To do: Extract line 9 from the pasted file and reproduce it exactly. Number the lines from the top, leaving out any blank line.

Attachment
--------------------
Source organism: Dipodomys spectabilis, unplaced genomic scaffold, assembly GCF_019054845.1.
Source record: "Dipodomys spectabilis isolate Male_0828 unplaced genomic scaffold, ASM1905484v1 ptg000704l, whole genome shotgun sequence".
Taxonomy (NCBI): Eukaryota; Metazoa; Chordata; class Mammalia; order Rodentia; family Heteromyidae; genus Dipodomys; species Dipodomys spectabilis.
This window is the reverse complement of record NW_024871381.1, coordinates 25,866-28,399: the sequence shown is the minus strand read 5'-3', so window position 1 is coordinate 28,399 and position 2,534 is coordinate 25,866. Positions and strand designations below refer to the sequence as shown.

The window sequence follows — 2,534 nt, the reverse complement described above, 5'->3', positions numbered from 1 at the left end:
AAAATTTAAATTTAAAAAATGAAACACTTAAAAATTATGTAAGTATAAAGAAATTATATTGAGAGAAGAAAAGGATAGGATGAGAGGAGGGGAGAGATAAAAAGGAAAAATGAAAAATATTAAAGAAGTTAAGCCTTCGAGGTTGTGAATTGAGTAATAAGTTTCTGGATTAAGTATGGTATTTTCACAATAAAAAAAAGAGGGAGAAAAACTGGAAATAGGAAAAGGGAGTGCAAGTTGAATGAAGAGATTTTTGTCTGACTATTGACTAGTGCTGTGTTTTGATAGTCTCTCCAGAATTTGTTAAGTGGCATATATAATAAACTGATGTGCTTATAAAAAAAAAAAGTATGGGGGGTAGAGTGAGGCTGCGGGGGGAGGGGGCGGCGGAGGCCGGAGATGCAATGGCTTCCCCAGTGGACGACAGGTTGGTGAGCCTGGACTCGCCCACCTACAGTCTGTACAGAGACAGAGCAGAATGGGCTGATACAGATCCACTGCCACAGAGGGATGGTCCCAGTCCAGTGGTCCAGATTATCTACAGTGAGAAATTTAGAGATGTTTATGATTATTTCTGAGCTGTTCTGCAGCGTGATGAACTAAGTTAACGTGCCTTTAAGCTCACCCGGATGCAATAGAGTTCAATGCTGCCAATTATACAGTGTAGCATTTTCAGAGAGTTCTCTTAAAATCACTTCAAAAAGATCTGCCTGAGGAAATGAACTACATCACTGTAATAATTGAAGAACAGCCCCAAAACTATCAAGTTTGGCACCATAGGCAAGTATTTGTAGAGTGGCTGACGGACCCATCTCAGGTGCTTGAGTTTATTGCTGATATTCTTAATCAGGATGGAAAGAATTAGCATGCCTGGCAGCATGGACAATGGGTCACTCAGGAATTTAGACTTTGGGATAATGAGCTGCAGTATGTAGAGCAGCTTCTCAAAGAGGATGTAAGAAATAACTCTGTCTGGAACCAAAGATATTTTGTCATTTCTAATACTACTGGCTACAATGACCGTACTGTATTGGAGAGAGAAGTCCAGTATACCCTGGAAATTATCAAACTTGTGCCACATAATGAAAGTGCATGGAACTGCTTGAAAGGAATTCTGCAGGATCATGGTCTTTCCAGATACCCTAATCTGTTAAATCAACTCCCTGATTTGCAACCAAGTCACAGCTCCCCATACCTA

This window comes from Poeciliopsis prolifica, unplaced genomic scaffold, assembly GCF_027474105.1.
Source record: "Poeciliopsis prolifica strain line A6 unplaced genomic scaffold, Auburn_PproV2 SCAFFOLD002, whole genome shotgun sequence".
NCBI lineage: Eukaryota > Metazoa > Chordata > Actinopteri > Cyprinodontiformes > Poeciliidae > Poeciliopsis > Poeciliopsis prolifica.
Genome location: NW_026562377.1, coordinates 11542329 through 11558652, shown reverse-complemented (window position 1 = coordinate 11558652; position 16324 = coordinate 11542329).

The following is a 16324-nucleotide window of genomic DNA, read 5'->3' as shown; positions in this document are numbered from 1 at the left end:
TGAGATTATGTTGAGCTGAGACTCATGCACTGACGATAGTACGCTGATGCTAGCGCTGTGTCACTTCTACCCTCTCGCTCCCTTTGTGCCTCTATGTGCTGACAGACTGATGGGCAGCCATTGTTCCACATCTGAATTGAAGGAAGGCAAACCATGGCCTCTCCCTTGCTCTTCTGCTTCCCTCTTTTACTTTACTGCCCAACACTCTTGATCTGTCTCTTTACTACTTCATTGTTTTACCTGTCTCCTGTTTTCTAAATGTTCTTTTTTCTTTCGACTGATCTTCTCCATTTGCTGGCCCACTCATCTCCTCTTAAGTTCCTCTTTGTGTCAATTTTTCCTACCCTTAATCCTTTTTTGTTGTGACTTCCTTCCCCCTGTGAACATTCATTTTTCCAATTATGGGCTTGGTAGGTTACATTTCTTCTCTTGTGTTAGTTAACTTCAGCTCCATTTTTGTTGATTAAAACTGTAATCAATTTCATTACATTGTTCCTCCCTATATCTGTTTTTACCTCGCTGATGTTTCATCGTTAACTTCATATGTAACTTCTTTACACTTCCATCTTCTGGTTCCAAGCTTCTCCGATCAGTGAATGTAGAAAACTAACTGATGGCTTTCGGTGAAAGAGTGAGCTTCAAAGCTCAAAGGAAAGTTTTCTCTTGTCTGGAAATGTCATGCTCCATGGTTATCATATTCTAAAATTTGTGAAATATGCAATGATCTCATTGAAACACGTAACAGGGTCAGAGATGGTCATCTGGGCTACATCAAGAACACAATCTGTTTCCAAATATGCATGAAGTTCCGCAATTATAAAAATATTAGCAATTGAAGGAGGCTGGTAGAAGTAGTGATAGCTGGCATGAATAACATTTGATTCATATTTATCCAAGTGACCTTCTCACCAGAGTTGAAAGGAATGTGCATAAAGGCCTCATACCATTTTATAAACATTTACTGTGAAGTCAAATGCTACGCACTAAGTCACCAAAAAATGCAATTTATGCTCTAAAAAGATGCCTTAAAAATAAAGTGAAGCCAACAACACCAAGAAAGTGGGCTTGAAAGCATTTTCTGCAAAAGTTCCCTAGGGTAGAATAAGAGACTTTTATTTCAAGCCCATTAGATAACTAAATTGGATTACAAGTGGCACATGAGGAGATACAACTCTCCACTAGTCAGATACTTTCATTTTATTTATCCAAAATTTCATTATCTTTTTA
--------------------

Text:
NCBI lineage: Eukaryota > Metazoa > Chordata > Actinopteri > Cyprinodontiformes > Poeciliidae > Poeciliopsis > Poeciliopsis prolifica.